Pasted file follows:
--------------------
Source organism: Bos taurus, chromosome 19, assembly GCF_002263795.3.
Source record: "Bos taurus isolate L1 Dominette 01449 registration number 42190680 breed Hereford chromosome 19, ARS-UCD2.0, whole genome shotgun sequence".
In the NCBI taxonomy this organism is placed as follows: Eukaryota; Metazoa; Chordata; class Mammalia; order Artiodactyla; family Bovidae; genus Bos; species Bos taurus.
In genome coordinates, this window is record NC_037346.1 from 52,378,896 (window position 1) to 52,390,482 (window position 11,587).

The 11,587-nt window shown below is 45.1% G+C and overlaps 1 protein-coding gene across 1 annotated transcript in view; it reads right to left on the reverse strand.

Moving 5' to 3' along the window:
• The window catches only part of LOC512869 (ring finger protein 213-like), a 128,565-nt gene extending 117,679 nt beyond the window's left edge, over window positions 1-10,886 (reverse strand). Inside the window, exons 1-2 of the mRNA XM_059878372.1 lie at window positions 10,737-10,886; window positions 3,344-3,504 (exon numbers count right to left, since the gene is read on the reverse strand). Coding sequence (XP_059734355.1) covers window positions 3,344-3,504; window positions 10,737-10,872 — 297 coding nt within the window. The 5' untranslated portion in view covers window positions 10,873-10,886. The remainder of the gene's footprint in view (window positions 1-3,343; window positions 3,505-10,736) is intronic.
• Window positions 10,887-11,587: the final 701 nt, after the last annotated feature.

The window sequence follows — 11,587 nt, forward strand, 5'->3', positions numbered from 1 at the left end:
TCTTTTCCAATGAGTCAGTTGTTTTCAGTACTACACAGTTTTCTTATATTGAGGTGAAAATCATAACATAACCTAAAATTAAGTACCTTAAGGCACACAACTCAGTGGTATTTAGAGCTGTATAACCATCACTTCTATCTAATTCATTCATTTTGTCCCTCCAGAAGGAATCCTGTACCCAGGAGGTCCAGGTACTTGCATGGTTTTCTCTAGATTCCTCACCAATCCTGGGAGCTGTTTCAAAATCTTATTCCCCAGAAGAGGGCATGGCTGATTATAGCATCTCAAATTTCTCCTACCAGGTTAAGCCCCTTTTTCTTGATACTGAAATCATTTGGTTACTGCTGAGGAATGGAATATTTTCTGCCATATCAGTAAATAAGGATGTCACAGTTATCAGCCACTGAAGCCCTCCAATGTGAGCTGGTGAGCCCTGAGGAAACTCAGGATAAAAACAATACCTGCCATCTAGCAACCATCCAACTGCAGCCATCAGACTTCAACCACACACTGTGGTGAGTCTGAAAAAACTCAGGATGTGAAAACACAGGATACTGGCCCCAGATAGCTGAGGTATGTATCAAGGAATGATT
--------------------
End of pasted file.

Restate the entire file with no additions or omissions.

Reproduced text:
Source organism: Bos taurus, chromosome 19, assembly GCF_002263795.3.
Source record: "Bos taurus isolate L1 Dominette 01449 registration number 42190680 breed Hereford chromosome 19, ARS-UCD2.0, whole genome shotgun sequence".
In the NCBI taxonomy this organism is placed as follows: Eukaryota; Metazoa; Chordata; class Mammalia; order Artiodactyla; family Bovidae; genus Bos; species Bos taurus.
In genome coordinates, this window is record NC_037346.1 from 52,378,896 (window position 1) to 52,390,482 (window position 11,587).

The 11,587-nt window shown below is 45.1% G+C and overlaps 1 protein-coding gene across 1 annotated transcript in view; it reads right to left on the reverse strand.

Moving 5' to 3' along the window:
• The window catches only part of LOC512869 (ring finger protein 213-like), a 128,565-nt gene extending 117,679 nt beyond the window's left edge, over window positions 1-10,886 (reverse strand). Inside the window, exons 1-2 of the mRNA XM_059878372.1 lie at window positions 10,737-10,886; window positions 3,344-3,504 (exon numbers count right to left, since the gene is read on the reverse strand). Coding sequence (XP_059734355.1) covers window positions 3,344-3,504; window positions 10,737-10,872 — 297 coding nt within the window. The 5' untranslated portion in view covers window positions 10,873-10,886. The remainder of the gene's footprint in view (window positions 1-3,343; window positions 3,505-10,736) is intronic.
• Window positions 10,887-11,587: the final 701 nt, after the last annotated feature.

The window sequence follows — 11,587 nt, forward strand, 5'->3', positions numbered from 1 at the left end:
TCTTTTCCAATGAGTCAGTTGTTTTCAGTACTACACAGTTTTCTTATATTGAGGTGAAAATCATAACATAACCTAAAATTAAGTACCTTAAGGCACACAACTCAGTGGTATTTAGAGCTGTATAACCATCACTTCTATCTAATTCATTCATTTTGTCCCTCCAGAAGGAATCCTGTACCCAGGAGGTCCAGGTACTTGCATGGTTTTCTCTAGATTCCTCACCAATCCTGGGAGCTGTTTCAAAATCTTATTCCCCAGAAGAGGGCATGGCTGATTATAGCATCTCAAATTTCTCCTACCAGGTTAAGCCCCTTTTTCTTGATACTGAAATCATTTGGTTACTGCTGAGGAATGGAATATTTTCTGCCATATCAGTAAATAAGGATGTCACAGTTATCAGCCACTGAAGCCCTCCAATGTGAGCTGGTGAGCCCTGAGGAAACTCAGGATAAAAACAATACCTGCCATCTAGCAACCATCCAACTGCAGCCATCAGACTTCAACCACACACTGTGGTGAGTCTGAAAAAACTCAGGATGTGAAAACACAGGATACTGGCCCCAGATAGCTGAGGTATGTATCAAGGAATGATT